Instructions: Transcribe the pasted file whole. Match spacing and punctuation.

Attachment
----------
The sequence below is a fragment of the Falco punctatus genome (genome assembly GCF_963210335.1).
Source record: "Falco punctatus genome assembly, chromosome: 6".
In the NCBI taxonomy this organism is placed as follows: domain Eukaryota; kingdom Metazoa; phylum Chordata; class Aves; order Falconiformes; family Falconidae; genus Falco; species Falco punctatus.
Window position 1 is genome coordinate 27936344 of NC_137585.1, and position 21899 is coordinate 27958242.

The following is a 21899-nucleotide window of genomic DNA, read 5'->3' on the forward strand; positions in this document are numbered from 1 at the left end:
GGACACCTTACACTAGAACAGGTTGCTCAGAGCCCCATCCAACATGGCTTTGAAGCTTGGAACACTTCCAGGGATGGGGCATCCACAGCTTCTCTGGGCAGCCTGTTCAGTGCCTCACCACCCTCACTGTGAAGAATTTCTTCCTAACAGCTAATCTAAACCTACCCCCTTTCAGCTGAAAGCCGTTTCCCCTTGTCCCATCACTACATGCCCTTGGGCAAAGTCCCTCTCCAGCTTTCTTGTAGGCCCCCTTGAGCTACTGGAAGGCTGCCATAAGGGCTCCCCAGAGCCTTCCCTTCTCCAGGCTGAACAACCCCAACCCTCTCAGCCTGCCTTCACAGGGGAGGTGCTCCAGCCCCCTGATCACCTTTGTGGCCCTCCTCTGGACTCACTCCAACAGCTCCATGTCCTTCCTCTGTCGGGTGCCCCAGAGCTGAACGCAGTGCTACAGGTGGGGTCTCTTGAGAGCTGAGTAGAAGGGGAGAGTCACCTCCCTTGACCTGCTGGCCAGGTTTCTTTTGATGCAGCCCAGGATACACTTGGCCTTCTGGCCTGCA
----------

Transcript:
The sequence below is a fragment of the Falco punctatus genome (genome assembly GCF_963210335.1).
Source record: "Falco punctatus genome assembly, chromosome: 6".
In the NCBI taxonomy this organism is placed as follows: domain Eukaryota; kingdom Metazoa; phylum Chordata; class Aves; order Falconiformes; family Falconidae; genus Falco; species Falco punctatus.
Window position 1 is genome coordinate 27936344 of NC_137585.1, and position 21899 is coordinate 27958242.

The following is a 21899-nucleotide window of genomic DNA, read 5'->3' on the forward strand; positions in this document are numbered from 1 at the left end:
GGACACCTTACACTAGAACAGGTTGCTCAGAGCCCCATCCAACATGGCTTTGAAGCTTGGAACACTTCCAGGGATGGGGCATCCACAGCTTCTCTGGGCAGCCTGTTCAGTGCCTCACCACCCTCACTGTGAAGAATTTCTTCCTAACAGCTAATCTAAACCTACCCCCTTTCAGCTGAAAGCCGTTTCCCCTTGTCCCATCACTACATGCCCTTGGGCAAAGTCCCTCTCCAGCTTTCTTGTAGGCCCCCTTGAGCTACTGGAAGGCTGCCATAAGGGCTCCCCAGAGCCTTCCCTTCTCCAGGCTGAACAACCCCAACCCTCTCAGCCTGCCTTCACAGGGGAGGTGCTCCAGCCCCCTGATCACCTTTGTGGCCCTCCTCTGGACTCACTCCAACAGCTCCATGTCCTTCCTCTGTCGGGTGCCCCAGAGCTGAACGCAGTGCTACAGGTGGGGTCTCTTGAGAGCTGAGTAGAAGGGGAGAGTCACCTCCCTTGACCTGCTGGCCAGGTTTCTTTTGATGCAGCCCAGGATACACTTGGCCTTCTGGCCTGCA